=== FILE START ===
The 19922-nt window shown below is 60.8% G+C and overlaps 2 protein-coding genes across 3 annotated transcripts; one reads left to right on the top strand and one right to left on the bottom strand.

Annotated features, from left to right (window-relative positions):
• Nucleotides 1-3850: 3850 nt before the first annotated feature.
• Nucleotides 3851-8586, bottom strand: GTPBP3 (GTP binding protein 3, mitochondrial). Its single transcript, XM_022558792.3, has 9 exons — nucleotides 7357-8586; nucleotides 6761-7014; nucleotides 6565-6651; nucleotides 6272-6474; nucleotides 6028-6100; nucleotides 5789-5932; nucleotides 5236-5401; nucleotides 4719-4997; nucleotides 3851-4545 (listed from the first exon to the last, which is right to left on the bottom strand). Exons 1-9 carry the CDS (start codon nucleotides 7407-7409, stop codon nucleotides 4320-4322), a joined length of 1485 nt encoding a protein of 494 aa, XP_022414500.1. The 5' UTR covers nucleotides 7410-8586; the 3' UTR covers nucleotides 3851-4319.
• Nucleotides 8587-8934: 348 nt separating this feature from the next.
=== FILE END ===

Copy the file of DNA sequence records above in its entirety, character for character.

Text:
The 19922-nt window shown below is 60.8% G+C and overlaps 2 protein-coding genes across 3 annotated transcripts; one reads left to right on the top strand and one right to left on the bottom strand.

Annotated features, from left to right (window-relative positions):
• Nucleotides 1-3850: 3850 nt before the first annotated feature.
• Nucleotides 3851-8586, bottom strand: GTPBP3 (GTP binding protein 3, mitochondrial). Its single transcript, XM_022558792.3, has 9 exons — nucleotides 7357-8586; nucleotides 6761-7014; nucleotides 6565-6651; nucleotides 6272-6474; nucleotides 6028-6100; nucleotides 5789-5932; nucleotides 5236-5401; nucleotides 4719-4997; nucleotides 3851-4545 (listed from the first exon to the last, which is right to left on the bottom strand). Exons 1-9 carry the CDS (start codon nucleotides 7407-7409, stop codon nucleotides 4320-4322), a joined length of 1485 nt encoding a protein of 494 aa, XP_022414500.1. The 5' UTR covers nucleotides 7410-8586; the 3' UTR covers nucleotides 3851-4319.
• Nucleotides 8587-8934: 348 nt separating this feature from the next.